On the opening Friday night of the college football season the entire college football world watched in amazement as Robert Griffin III went off on an unsuspecting TCU defense. In the process of doing so he had voters across the country wondering about his Heisman candidacy and fans all over twitter talking about some QB named RGIII (Griffin’s nickname).
For some people this breakout performance by Griffin wasn’t a huge surprise, he’s always been a highly heralded prospect but until this game he was always considered a runner who had a big arm. He struggled to properly read coverage and rarely took the time to work through his reads before he’d bail out and run.
What we saw against TCU was an evolution of sorts, as right before our very eyes Griffin took that next step. In reviewing the tape of that game we saw Griffin not only use the physical tools he has but we saw him take over the game and literally flip the light switch mentally.
As a QB one of the most difficult things to do is to take what you know you can do (throw the ball, run, or create) and understand when is the best time or situation for you to do it in. The mental aspect of football is complex at every position but no position compares to the quarterback in terms of mental preparedness and all the things they must account for and think of both before and after the snap.
Let’s think back to 1999 when Michael Vick was in college and just starting to wow us all with his arms and his feet. Vick threw for only 1,840 yards that year had nearly a 2:1 TD:INT ratio and added another 580 yards and 8 TD’s on the ground. The next year wasn’t exactly sparkling for Vick either
In his second and final year of playing college ball Vick’s numbers actually dropped as a passer. He threw more often but for fewer yards, his completion percentage fell below 55% and his TD: INT ratio was 1.2:1. So what made him the #1 overall draft pick in the 2001 NFL Draft?
Well we can tell you it wasn’t his career 56.3% completion percentage or the fact that he threw 21 TD’s to 12 INT’s while at Virginia Tech. His ability however to take over a game, to dictate what was going to happen, and to make every defender on that field watch him on every play was what made him so special and what made him so highly thought of.
We see those same potential qualities in Griffin. We have watched Griffin very closely over the past year and we think that the way he runs and throws not only compares well to what Vick was in college, it exceeds it.
Let’s start with his ability to run, Griffin was a nationally known hurdler in HS and as a freshman at Baylor he finished 3rd nationally in the 400m hurdles finishing with a time of 49.55. Griffin was also selected as an All-American in track and field that year. Griffin’s ability to accelerate and explode is what is most dangerous about his running style. He may not have the hips that Vick has to make you miss but he is as explosive an athlete with world class speed.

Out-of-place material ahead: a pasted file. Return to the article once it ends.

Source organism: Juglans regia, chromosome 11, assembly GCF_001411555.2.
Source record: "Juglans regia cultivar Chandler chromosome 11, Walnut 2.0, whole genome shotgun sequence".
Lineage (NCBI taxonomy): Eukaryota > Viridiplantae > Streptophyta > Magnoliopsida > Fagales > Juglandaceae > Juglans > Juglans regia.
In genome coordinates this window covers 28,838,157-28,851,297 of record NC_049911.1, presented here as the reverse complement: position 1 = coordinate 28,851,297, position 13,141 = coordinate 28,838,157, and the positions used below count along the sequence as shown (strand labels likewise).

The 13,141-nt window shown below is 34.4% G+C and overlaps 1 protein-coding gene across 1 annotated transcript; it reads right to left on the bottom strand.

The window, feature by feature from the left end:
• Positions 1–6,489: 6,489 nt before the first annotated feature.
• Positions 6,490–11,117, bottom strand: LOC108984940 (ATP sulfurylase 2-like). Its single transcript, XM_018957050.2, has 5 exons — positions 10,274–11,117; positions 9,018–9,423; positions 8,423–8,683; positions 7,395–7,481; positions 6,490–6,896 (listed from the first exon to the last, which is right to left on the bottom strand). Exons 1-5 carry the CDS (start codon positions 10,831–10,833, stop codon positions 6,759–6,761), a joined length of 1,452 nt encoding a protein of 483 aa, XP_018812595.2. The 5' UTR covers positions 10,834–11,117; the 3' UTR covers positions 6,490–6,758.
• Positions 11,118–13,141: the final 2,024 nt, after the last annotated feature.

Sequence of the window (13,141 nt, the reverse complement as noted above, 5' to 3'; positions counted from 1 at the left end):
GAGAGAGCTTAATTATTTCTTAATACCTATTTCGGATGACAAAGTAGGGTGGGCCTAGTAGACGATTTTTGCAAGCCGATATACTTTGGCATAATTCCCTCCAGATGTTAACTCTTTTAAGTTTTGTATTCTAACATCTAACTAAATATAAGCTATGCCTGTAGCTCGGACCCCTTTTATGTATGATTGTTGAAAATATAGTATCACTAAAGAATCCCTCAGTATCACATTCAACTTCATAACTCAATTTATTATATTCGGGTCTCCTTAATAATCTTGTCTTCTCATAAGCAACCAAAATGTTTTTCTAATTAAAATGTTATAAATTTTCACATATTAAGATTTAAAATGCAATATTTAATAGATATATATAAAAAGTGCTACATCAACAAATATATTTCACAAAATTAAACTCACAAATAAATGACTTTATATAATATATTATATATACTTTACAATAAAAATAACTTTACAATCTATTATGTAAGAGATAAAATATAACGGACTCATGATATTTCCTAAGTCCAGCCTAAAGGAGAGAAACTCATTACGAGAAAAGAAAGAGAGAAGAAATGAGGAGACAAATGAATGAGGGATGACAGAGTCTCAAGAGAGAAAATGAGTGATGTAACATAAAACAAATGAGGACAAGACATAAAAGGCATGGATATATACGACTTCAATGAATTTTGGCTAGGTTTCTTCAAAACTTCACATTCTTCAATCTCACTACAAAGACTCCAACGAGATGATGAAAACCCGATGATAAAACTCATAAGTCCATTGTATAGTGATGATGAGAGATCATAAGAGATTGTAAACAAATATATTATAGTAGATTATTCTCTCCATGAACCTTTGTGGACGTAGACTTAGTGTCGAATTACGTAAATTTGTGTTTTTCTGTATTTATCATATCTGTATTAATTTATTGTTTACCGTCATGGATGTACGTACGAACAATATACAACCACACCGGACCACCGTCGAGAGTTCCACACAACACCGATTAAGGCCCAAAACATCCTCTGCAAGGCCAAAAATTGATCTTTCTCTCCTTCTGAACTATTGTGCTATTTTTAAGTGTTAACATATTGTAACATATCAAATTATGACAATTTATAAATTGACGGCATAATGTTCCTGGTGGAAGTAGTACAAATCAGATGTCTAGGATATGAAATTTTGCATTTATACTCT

On the football field both QB’s put up comparable numbers over the course of their first full two seasons. Vick carried the ball 223 times for 1,216 yards (5.5 ypc) and a 17 TD’s, while Griffin carried it 322 times for 1,478 yards (4.6 ypc) and 21 TD’s.
When you compare the two as collegiate passers its Griffin whose numbers outduel that of Vick’s. Vick in his two years as a starter threw for 3,279 yards on 187 of 332 (56.3%) with 21 TD’s and12 INT’s. Griffin threw for 5,592 yards on 464 of 721 (64.4%) with 37 TD’s and 11 INT’s. While Griffin may slightly trail Vick in running ability, he more than makes up for it in the passing game.
Now these numbers are meant to be the end game discussion on if Griffin is the next Vick or if he will even be successful at the next level. What we do know is this, when you look at Robert Griffin III v. Michael Vick in college the numbers seem to indicate that Griffin is more effective and potentially further along in his development than Vick was when he came out.
Griffin will have the advantage of this being his 4th year in school (he missed all but three games in 2009 due to a torn ACL and redshirted that year). So he will be a more advanced prospect coming out in terms of time in a system.
The question we will be asking is that in a class that could include Tannehill, Jones, Barkley, and Luck how high could Griffin go? Could we see him start to pass some of these guys? He’s already ahead of Landry Jones on our board.
UPDATE: With all the publicity and notoriety RGIII is getting these days we wanted to bump out article from early November back up and update some of the numbers. Griffin is heading into the bowl season as the most efficient passer in the NCAA this year. He finished the year going 267 of 369 (72..3%) for 3,998 yards, 36 TD’s and 6 INT’s. His 6:1 TD to INT ratio blows away anything Vick was able to accomplish in college and has put him into the lead for the Heisman Trophy.
The growth Griffin has shown from his freshmen year on campus to his junior season has been something special. He’s not done yet and he’s not a complete prospect. He has something things to learn like how to climb the pocket without just taking off but if we’ve seen anything from him over the past three years its that not only will he learn to do it, but he’ll do it better than anybody else before him.